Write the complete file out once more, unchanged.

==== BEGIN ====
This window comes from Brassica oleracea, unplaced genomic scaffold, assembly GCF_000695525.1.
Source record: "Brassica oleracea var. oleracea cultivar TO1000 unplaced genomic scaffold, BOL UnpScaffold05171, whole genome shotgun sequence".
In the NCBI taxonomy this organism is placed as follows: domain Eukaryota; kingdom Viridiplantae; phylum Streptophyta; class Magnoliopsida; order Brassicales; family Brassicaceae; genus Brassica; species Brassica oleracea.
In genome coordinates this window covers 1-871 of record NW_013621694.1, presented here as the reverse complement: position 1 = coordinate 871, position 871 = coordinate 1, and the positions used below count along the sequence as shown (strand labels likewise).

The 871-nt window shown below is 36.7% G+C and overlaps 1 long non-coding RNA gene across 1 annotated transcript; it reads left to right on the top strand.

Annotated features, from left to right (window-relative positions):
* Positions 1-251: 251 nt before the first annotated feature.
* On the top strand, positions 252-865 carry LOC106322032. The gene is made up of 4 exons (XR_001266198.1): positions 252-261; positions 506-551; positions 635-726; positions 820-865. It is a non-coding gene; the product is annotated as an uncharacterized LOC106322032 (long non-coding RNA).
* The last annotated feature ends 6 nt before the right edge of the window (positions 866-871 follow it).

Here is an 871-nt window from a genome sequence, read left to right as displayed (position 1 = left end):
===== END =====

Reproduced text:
This window comes from Brassica oleracea, unplaced genomic scaffold, assembly GCF_000695525.1.
Source record: "Brassica oleracea var. oleracea cultivar TO1000 unplaced genomic scaffold, BOL UnpScaffold05171, whole genome shotgun sequence".
In the NCBI taxonomy this organism is placed as follows: domain Eukaryota; kingdom Viridiplantae; phylum Streptophyta; class Magnoliopsida; order Brassicales; family Brassicaceae; genus Brassica; species Brassica oleracea.
In genome coordinates this window covers 1-871 of record NW_013621694.1, presented here as the reverse complement: position 1 = coordinate 871, position 871 = coordinate 1, and the positions used below count along the sequence as shown (strand labels likewise).

The 871-nt window shown below is 36.7% G+C and overlaps 1 long non-coding RNA gene across 1 annotated transcript; it reads left to right on the top strand.

Annotated features, from left to right (window-relative positions):
* Positions 1-251: 251 nt before the first annotated feature.
* On the top strand, positions 252-865 carry LOC106322032. The gene is made up of 4 exons (XR_001266198.1): positions 252-261; positions 506-551; positions 635-726; positions 820-865. It is a non-coding gene; the product is annotated as an uncharacterized LOC106322032 (long non-coding RNA).
* The last annotated feature ends 6 nt before the right edge of the window (positions 866-871 follow it).

Here is an 871-nt window from a genome sequence, read left to right as displayed (position 1 = left end):